- 1,000 DC plan participants — 800 current, 200 retired — were surveyed.
- One finding suggests that participants might benefit greatly from an automatic transition into pre-mixed vehicles.
- DC plans must not be treated as a supplementary complement to Social Security; they are a mandatory complement.
Participants in defined contribution (DC) plans may not be as focused on controlling and accessing their retirement plan balances as many industry analysts once assumed.
This was just one of the key findings identified in Northern Trust’s 2013 installment of its DC research series, The Path Forward.
In June 2013 we asked 1,000 DC plan participants — 800 current participants, 200 retired participants — to share their perspectives about their 401(k) plans.
These current and past participants shared their views on a number of topics, including the importance of liquidity, the necessity of stand-alone investment options vs. premixed solutions (such as target date funds), and maintaining their balances in an institutional DC plan vs. rolling them into retail IRAs.
How we respond matters
Our 2013 survey results, coupled with insights garnered from our plan sponsor and consultant surveys, are clear: the ideal DC plan really is closer than you may think. With some enhancements, we as an industry truly can help drive participants to more successful retirement outcomes.
Jim Danaher, managing director of DC Solutions at Northern Trust, recently discussed the survey results with Point of View.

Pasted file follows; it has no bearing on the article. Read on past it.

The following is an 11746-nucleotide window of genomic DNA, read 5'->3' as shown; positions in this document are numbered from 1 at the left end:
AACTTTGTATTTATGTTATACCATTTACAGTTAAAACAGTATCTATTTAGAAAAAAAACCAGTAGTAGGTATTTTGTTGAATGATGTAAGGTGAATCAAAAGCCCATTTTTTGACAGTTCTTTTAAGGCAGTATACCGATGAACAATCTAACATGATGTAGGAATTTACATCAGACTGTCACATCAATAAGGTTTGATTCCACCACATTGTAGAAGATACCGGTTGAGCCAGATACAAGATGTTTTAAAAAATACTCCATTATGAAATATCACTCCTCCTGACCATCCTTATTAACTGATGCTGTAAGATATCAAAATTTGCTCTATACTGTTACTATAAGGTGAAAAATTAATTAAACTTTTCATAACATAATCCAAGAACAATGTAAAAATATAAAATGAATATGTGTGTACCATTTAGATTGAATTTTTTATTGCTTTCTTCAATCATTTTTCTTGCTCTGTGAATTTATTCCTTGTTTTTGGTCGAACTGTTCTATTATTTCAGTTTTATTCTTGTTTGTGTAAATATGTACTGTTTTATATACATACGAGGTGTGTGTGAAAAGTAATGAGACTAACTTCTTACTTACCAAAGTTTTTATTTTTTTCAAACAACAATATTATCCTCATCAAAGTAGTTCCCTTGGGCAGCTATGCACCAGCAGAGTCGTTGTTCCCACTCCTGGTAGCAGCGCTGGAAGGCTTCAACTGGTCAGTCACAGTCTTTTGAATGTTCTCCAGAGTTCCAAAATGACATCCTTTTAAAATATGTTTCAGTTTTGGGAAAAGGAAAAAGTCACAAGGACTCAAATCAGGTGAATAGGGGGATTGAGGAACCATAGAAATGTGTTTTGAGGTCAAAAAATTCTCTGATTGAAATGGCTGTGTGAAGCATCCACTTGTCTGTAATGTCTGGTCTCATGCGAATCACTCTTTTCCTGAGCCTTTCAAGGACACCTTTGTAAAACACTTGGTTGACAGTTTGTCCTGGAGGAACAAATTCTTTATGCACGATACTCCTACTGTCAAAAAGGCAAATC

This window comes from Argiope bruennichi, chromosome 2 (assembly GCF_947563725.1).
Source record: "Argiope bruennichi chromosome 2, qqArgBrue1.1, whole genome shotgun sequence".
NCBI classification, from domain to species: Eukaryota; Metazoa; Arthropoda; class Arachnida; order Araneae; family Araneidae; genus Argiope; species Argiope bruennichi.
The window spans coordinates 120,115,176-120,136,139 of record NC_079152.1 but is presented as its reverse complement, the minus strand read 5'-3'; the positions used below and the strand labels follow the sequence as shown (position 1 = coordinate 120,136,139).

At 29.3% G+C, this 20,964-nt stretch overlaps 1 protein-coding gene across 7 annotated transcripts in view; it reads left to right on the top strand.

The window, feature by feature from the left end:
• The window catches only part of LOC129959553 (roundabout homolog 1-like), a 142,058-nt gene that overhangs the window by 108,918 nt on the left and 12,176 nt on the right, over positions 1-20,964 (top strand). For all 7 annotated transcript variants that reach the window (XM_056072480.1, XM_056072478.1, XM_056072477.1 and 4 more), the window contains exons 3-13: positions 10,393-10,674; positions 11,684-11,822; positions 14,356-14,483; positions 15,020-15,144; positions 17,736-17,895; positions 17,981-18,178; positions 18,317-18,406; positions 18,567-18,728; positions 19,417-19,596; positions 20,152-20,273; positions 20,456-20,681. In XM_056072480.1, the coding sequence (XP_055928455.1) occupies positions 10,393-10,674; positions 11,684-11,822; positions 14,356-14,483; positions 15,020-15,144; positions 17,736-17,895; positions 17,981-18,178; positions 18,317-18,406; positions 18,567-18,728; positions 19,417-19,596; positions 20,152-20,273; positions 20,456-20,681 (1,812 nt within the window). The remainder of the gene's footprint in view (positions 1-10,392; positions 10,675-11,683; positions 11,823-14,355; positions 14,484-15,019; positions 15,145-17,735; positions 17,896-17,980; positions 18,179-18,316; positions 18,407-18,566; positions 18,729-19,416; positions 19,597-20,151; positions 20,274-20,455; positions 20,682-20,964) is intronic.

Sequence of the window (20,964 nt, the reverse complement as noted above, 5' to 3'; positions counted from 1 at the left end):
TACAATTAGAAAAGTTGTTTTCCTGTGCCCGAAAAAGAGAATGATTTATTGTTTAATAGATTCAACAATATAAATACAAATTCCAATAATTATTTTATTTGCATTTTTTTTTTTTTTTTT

Point of View: Why did you choose to survey participants in your 2013 study?
Jim Danaher: The industry continues to analyze ways to motivate employees to participate, save more and invest more appropriately in DC plans. At Northern Trust, we recognize plan participants want help. Benefiting from the insights gained through years of experience managing retirement plans and observing the successful elements of defined benefit plans (such as auto-plan features), we believed it was time to ask: “How are we doing?” And we decided to ask those who stand to benefit the most — participants.
Point of View: What did you find most intriguing about the participant data collected?
Jim Danaher: Across the United States there are now 650,000 DC plans covering about 88 million participants, according to recent data from the U.S. Department of Labor. Two key features of these plans presumed to motivate employee participation include control over investments and access to funds. Today, plan participants have the freedom to determine what they need to save, how they should invest and where they should continue to invest their accounts prior to retirement. Yet, the responses to our survey indicate those elements might not be as critical to driving participation as we thought. Our findings make us optimistic that the ideal DC plan might actually be closer then we think.
Consider a plan with a re-enrollment feature that invests participants directly into target date funds. Many plan sponsors have expressed concern that participants would react negatively if such a feature were implemented. However, we found that 54% of participants surveyed wouldn’t mind being automatically re-enrolled into target date funds, so controlling investment selection might not be as critical in driving participation. We actually believe that by permitting their balances to be re-enrolled into target date funds, participants are making a choice.
In addition, when we asked those participants who had changed jobs whether they would prefer to leave their balances in employer-sponsored DC plans, which typically have greater institutional oversight and better pricing than a retail IRA, 51% agreed that they would choose to remain in an employer-sponsored plan. That’s the positive response in this area; however, more concerning is the 24% who responded with a preference for an IRA. While they said they chose an IRA for more investment options and greater control, they sought no advice in helping them reach that decision.